Frog in Sweden Grows Faster in Warmer Weather
In a country where warmth is at a premium, the amphibian makes the best of higher temperatures.
A frog in Swedish waters has a neat trick: It speeds up its growth rate when the weather is warmest during breeding season, in a country where "warm" doesn't last too long for that kind of thing.
The animal is the pool frog (Pelophylax lessonae), an amphibian that needs enough relative warmth to allow its tadpoles to develop as they should. And it's found a way to make hay - or growth, that is - while the Swedish sun is shining, according to a pair of scientists from Sweden's Uppsala University.
In a study published in the journal Evolutionary Applications, the researchers describe the frog's ability to grow faster when the temperature rises.
The duo collected frog spawn, during their breeding seasons, from Baltic Sea regions in Poland, Latvia, and Sweden.
Using two rooms – one set to a low temperature for the species (19 degrees C.) and one to a higher temperature (26 degrees C.) – the scientists tested the growth rates of the spawn by breeding the tadpoles from the three countries.
The Uppsala scientists found that tadpoles from all three Swedish, Polish, and Latvian regions grew at the same rate under the lower temperature, but in the higher temperature the Swedish tadpoles grew faster than did the central European (Latvian and Polish) variety.
In Sweden, the pool frog doesn't even think about breeding until the middle or latter part of May, when temperatures hit at least 16 degrees C., say the researchers.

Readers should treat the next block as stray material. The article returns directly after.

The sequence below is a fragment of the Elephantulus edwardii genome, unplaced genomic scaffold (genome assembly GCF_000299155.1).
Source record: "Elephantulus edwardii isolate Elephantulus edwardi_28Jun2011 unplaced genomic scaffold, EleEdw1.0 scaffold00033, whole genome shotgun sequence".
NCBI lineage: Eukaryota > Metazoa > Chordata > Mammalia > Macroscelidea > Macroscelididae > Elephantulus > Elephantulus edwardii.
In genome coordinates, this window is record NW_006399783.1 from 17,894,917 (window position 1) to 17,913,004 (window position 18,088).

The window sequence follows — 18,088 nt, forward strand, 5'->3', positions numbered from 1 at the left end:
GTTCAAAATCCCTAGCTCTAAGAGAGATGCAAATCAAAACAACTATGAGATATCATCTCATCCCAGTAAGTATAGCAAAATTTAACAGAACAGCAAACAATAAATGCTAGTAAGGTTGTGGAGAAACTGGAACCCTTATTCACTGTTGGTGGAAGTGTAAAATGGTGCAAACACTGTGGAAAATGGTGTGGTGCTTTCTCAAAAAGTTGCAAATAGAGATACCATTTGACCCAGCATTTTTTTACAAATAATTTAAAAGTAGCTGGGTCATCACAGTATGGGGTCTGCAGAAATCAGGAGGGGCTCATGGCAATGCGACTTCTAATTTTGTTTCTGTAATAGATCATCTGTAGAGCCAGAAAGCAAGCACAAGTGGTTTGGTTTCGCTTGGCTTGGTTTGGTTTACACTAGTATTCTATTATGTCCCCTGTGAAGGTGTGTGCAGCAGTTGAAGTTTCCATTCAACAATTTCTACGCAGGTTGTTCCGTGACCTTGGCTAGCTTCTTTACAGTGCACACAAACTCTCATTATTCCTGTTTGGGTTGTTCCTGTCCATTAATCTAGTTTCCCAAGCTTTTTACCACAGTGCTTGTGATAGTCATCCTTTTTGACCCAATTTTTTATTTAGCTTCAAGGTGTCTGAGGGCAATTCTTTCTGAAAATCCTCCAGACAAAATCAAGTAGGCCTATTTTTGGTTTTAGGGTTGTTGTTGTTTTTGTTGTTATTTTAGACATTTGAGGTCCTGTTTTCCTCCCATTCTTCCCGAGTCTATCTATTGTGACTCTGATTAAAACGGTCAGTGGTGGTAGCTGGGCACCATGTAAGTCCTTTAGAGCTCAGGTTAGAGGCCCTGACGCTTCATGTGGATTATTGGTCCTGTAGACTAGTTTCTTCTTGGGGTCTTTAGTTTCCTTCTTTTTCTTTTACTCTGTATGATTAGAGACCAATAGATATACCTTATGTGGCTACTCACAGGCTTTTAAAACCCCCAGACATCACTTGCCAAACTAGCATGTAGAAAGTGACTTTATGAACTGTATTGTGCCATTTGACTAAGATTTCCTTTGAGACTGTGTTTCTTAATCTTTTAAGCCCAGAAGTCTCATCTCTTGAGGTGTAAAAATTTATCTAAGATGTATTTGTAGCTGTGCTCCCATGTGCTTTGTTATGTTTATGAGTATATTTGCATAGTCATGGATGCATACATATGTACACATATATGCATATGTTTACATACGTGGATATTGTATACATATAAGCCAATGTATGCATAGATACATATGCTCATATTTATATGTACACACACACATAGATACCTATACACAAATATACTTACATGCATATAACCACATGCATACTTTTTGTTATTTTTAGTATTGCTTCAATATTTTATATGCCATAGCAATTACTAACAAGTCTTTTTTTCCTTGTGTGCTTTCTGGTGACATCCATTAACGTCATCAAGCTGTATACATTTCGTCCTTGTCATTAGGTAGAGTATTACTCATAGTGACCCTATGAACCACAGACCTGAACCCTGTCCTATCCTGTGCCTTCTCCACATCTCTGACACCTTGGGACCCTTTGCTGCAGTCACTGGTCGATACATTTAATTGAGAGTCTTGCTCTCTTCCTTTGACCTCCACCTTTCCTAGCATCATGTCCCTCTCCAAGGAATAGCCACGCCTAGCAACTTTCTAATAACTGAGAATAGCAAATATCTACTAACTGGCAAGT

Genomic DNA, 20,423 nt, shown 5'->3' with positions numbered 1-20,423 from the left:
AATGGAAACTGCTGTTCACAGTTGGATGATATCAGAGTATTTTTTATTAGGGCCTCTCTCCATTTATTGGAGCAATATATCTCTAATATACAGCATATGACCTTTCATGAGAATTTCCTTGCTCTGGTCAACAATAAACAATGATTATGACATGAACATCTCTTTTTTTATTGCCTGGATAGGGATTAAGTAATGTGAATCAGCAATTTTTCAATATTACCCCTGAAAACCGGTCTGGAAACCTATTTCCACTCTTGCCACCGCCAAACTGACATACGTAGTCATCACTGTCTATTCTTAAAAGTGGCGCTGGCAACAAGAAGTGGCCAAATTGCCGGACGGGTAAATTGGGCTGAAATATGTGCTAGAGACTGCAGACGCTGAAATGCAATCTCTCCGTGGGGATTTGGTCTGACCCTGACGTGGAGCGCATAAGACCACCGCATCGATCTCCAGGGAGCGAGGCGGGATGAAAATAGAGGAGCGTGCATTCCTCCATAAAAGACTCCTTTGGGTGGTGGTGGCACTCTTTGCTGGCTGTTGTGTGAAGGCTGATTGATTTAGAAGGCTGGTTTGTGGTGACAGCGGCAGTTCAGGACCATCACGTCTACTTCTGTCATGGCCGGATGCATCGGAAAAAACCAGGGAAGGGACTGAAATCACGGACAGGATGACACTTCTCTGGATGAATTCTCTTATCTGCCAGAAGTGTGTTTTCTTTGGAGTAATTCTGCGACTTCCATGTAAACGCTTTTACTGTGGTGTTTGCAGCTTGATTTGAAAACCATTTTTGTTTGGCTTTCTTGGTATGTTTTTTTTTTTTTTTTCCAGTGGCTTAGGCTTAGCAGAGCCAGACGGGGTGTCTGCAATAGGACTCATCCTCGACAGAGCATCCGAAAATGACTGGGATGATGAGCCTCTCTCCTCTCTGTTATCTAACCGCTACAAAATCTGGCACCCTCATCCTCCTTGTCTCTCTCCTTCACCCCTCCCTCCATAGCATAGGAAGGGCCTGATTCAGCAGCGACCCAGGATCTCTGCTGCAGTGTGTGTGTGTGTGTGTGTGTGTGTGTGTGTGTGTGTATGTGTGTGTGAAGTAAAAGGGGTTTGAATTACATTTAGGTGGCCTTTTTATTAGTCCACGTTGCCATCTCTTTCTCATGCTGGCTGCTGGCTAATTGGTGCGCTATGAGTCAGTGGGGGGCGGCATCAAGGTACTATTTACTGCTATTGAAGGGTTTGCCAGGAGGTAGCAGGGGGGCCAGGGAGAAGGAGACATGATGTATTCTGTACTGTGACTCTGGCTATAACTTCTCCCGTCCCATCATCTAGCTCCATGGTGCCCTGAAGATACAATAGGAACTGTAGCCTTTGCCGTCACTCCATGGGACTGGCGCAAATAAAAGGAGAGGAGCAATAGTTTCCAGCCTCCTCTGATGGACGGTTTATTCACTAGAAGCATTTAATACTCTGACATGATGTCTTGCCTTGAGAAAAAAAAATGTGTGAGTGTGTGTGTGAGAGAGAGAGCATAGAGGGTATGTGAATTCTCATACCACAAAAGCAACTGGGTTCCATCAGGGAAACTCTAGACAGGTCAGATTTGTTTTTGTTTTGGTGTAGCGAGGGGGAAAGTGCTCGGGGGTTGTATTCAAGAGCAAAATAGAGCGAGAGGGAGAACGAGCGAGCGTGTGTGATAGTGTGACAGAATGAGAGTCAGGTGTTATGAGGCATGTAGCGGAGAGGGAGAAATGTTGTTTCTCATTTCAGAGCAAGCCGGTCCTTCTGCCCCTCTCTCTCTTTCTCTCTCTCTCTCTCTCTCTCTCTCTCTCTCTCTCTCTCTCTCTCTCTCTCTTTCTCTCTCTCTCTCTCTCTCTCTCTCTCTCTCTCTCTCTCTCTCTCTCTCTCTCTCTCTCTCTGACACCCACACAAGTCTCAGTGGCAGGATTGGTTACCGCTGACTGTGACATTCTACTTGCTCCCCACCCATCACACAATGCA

"The period of time that these frog larvae have for development at northern latitudes is very limited," said study co-author Germán Orizaola in a statement.
"Since Sweden has briefer periods of high temperatures than Poland and Latvia do," he explained, "this increased growth capacity under warm conditions allows this frog to take full advantage of the short periods of high temperatures."
"As a result," Orizaola said, "it is able to complete its life cycle - which relies heavily on warm temperatures - at high latitudes such as in Scandinavia."
The ability of a creature to use different strategies as their environments change is called plasticity, and the researchers say it's this that is key to the frog's survival.
"The fact that tadpoles bred in Sweden can maximize their growth during the brief periods of high temperatures that characterize these latitudes is indicative of the Swedish pool frog's increased plasticity," said Orizaola.
And that, the researchers say, it what allows the heat-dependent animals to maintain populations in such northerly latitudes.
The Swedish pool frog makes the best of its warmest days as a tadpole.
This week we learned of
(Greening’s frog) and
(Bruno’s casque-headed frog) -- from Brazil that use their venomous heads as weapons, packing enough toxic juice to kill 80 humans if they released just 1 gram of it. Now, high toxicity isn't fun
fun, but more like fun amazing. So let's dial it back a notch and look at a few other frogs with some amazing habits and stats that won't freak us out too much.
The aptly named horror frog, a.k.a. hairy frog, is, of course, hairy and horrific, with its retractable, claw-like hands and coarse bristles. A bit more than 4 inches long, it hails from Central Africa. They're hunted, roasted and eaten in Cameroon.
Here's a frog that's a bit size-challenged, to a record-setting degree. Discovered in 2009, it's the smallest vertebrate ever documented, and its name is
. The little hopper comes from Papua New Guinea and is just 0.30 inches long.
From one extreme to the other, we visit the goliath frog, which, as you might guess, is the largest frog on the planet. Imagine a frog about 1.5 FEET long and weighing more than 7 pounds and you're picturing, accurately, the goliath frog. It lives in narrow ranges of Cameroon and Equatorial Guinea.
The Cyclorana, a.k.a. "water-holding," frog lives in some of the bone-driest places in Australia. Its claim to fame is its ability to store large amounts of water in its bladder and its penchant for burrowing underground to hibernate for more than five years at a stretch.